The future of the creative economy in Europe: an empirical analysis across the main European regions

Zhao, Kai (2015). The future of the creative economy in Europe: an empirical analysis across the main European regions. University of Birmingham. Ph.D.

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Abstract

Using newly derived panel data from NUTS 2 regions in Europe, the role of creative workers is systematically evaluated in this Ph.D. thesis. First of all, a Growth Accounting model is used together with two empirical models for testing the economic impact of creative workers and ICT. It appears that the development level of the creative economy is unbalanced across the main European regions. However, there is a complementary relationship between ICT and creative skills in explaining output and productivity growth. This thesis then develops an empirical model to investigate how creative workers are distributed across different European regions. The findings suggest that Florida’s (2013) theoretical framework has explanatory power in larger regions. In contrast, how well a local government performs has a substantial impact on the influx of creative workers among small-sized regions, and the overall quality of political institutions appears to enhance this process. Finally, this thesis briefly discusses the possible factors that could determine the outcome of creative jobs. The results imply that education background is generally consistent with creative job outcomes, but it is difficult to identify a clear boundary regarding creative jobs among occupations that require and use higher education.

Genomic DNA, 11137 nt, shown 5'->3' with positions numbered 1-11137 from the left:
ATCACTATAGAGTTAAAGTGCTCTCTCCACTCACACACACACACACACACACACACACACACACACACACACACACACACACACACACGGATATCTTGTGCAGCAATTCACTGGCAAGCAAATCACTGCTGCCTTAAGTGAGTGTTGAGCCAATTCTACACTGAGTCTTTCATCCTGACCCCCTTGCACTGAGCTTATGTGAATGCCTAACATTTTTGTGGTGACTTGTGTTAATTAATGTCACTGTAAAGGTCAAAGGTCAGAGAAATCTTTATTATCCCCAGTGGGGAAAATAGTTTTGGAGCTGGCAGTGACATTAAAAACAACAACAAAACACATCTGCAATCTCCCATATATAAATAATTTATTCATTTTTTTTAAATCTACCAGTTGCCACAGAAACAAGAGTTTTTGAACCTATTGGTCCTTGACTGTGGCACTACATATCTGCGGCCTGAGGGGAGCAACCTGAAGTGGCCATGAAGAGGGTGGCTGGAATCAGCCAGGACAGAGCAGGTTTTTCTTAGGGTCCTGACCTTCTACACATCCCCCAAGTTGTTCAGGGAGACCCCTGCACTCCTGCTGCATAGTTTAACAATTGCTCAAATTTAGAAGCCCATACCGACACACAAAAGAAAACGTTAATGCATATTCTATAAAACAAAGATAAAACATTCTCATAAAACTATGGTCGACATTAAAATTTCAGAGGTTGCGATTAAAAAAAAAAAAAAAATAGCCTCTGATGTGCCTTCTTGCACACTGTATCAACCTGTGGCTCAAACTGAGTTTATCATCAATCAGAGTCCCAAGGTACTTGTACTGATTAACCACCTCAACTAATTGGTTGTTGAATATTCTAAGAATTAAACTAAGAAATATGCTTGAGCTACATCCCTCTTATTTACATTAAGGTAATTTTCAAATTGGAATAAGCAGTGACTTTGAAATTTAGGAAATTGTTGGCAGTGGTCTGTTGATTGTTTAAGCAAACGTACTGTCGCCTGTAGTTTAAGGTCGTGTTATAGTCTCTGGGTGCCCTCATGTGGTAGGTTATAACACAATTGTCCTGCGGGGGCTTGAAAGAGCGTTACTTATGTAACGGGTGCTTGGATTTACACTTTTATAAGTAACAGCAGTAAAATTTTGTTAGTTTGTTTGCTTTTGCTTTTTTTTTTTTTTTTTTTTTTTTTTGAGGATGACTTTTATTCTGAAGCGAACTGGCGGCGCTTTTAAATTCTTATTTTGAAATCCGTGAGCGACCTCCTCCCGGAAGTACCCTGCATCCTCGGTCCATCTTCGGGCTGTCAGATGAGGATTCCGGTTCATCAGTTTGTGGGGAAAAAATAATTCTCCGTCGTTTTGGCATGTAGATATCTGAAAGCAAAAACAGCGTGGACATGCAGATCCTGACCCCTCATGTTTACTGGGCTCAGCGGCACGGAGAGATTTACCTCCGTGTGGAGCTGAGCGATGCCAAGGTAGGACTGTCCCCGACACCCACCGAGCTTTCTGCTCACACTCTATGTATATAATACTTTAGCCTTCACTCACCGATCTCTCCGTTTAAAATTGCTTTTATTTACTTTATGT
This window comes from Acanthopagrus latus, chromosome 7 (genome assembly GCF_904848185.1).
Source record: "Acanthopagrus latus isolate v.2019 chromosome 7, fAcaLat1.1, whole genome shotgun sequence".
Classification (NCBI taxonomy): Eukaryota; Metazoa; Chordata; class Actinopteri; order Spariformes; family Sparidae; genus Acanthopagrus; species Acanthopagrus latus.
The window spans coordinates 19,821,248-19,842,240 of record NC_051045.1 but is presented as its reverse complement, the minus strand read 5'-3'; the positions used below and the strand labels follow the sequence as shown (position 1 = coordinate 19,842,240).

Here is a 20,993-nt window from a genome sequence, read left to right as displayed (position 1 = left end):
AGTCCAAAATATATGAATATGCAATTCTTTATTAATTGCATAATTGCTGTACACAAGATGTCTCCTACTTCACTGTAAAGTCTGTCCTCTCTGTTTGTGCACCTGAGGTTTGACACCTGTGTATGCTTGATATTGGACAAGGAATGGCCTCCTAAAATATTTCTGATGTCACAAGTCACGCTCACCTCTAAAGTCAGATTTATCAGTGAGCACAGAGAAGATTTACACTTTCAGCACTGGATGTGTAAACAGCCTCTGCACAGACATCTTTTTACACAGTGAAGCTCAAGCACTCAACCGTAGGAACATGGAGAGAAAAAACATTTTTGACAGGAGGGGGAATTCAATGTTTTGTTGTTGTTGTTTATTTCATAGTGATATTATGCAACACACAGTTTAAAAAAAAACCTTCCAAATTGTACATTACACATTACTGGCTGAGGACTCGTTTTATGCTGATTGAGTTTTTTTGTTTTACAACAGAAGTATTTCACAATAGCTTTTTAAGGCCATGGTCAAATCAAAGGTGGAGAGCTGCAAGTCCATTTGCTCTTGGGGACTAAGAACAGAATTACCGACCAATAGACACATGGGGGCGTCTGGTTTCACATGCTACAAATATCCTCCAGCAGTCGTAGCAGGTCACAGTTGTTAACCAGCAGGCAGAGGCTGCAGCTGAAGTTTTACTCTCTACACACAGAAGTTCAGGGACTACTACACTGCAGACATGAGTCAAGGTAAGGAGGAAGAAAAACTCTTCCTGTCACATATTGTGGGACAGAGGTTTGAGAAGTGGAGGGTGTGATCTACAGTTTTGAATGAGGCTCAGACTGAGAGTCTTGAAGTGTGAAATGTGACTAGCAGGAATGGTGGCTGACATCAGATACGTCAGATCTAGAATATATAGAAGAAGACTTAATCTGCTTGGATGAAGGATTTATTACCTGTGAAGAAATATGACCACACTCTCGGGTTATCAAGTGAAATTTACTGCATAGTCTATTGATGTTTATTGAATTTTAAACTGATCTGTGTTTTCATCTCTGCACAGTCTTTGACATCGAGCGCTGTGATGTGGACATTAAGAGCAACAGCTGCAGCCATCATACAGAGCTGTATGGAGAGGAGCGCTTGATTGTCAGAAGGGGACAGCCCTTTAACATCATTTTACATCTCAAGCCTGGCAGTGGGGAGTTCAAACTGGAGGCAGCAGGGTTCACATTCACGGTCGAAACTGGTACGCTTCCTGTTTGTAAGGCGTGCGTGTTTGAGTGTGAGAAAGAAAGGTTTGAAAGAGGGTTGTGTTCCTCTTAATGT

Type of Work: Thesis (Doctorates > Ph.D.)
Award Type: Doctorates > Ph.D.
Supervisor(s):
Supervisor(s)EmailORCID
O’Mahony, MaryUNSPECIFIEDUNSPECIFIED
Siebert, StanleyUNSPECIFIEDUNSPECIFIED
Licence:
College/Faculty: Colleges (2008 onwards) > College of Social Sciences
School or Department: Birmingham Business School, Department of Management
Funders: European Commission
Subjects: H Social Sciences > HB Economic Theory
H Social Sciences > HC Economic History and Conditions
URI: http://etheses.bham.ac.uk/id/eprint/6215

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